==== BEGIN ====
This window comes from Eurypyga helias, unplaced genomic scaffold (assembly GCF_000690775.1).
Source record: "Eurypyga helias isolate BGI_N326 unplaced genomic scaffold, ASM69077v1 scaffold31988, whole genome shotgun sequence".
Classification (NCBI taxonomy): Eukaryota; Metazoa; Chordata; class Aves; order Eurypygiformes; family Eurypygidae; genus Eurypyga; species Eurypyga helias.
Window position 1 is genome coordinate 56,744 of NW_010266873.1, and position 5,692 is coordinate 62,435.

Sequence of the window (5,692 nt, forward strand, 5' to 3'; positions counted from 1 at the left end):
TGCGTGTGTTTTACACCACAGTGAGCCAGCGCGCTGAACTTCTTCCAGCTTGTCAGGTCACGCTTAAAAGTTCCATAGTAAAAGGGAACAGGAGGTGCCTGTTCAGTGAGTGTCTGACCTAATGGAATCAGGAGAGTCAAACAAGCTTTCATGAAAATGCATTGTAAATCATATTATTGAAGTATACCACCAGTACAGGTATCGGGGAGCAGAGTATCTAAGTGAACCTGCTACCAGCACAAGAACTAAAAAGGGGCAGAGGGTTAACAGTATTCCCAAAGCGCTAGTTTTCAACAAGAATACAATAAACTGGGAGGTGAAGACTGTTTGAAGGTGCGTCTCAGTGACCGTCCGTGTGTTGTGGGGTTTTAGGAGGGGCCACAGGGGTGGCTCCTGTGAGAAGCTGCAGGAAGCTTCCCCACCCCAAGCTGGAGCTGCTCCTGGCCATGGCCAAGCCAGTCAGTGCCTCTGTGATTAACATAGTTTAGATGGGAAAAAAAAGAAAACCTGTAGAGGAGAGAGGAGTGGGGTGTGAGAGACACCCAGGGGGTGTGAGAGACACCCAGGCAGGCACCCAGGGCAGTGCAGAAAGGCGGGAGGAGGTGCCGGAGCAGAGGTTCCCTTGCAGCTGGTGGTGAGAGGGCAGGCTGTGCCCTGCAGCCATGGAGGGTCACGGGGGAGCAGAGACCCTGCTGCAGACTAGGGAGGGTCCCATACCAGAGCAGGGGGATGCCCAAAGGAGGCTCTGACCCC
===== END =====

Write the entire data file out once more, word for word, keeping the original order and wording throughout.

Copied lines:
This window comes from Eurypyga helias, unplaced genomic scaffold (assembly GCF_000690775.1).
Source record: "Eurypyga helias isolate BGI_N326 unplaced genomic scaffold, ASM69077v1 scaffold31988, whole genome shotgun sequence".
Classification (NCBI taxonomy): Eukaryota; Metazoa; Chordata; class Aves; order Eurypygiformes; family Eurypygidae; genus Eurypyga; species Eurypyga helias.
Window position 1 is genome coordinate 56,744 of NW_010266873.1, and position 5,692 is coordinate 62,435.

Sequence of the window (5,692 nt, forward strand, 5' to 3'; positions counted from 1 at the left end):
TGCGTGTGTTTTACACCACAGTGAGCCAGCGCGCTGAACTTCTTCCAGCTTGTCAGGTCACGCTTAAAAGTTCCATAGTAAAAGGGAACAGGAGGTGCCTGTTCAGTGAGTGTCTGACCTAATGGAATCAGGAGAGTCAAACAAGCTTTCATGAAAATGCATTGTAAATCATATTATTGAAGTATACCACCAGTACAGGTATCGGGGAGCAGAGTATCTAAGTGAACCTGCTACCAGCACAAGAACTAAAAAGGGGCAGAGGGTTAACAGTATTCCCAAAGCGCTAGTTTTCAACAAGAATACAATAAACTGGGAGGTGAAGACTGTTTGAAGGTGCGTCTCAGTGACCGTCCGTGTGTTGTGGGGTTTTAGGAGGGGCCACAGGGGTGGCTCCTGTGAGAAGCTGCAGGAAGCTTCCCCACCCCAAGCTGGAGCTGCTCCTGGCCATGGCCAAGCCAGTCAGTGCCTCTGTGATTAACATAGTTTAGATGGGAAAAAAAAGAAAACCTGTAGAGGAGAGAGGAGTGGGGTGTGAGAGACACCCAGGGGGTGTGAGAGACACCCAGGCAGGCACCCAGGGCAGTGCAGAAAGGCGGGAGGAGGTGCCGGAGCAGAGGTTCCCTTGCAGCTGGTGGTGAGAGGGCAGGCTGTGCCCTGCAGCCATGGAGGGTCACGGGGGAGCAGAGACCCTGCTGCAGACTAGGGAGGGTCCCATACCAGAGCAGGGGGATGCCCAAAGGAGGCTCTGACCCC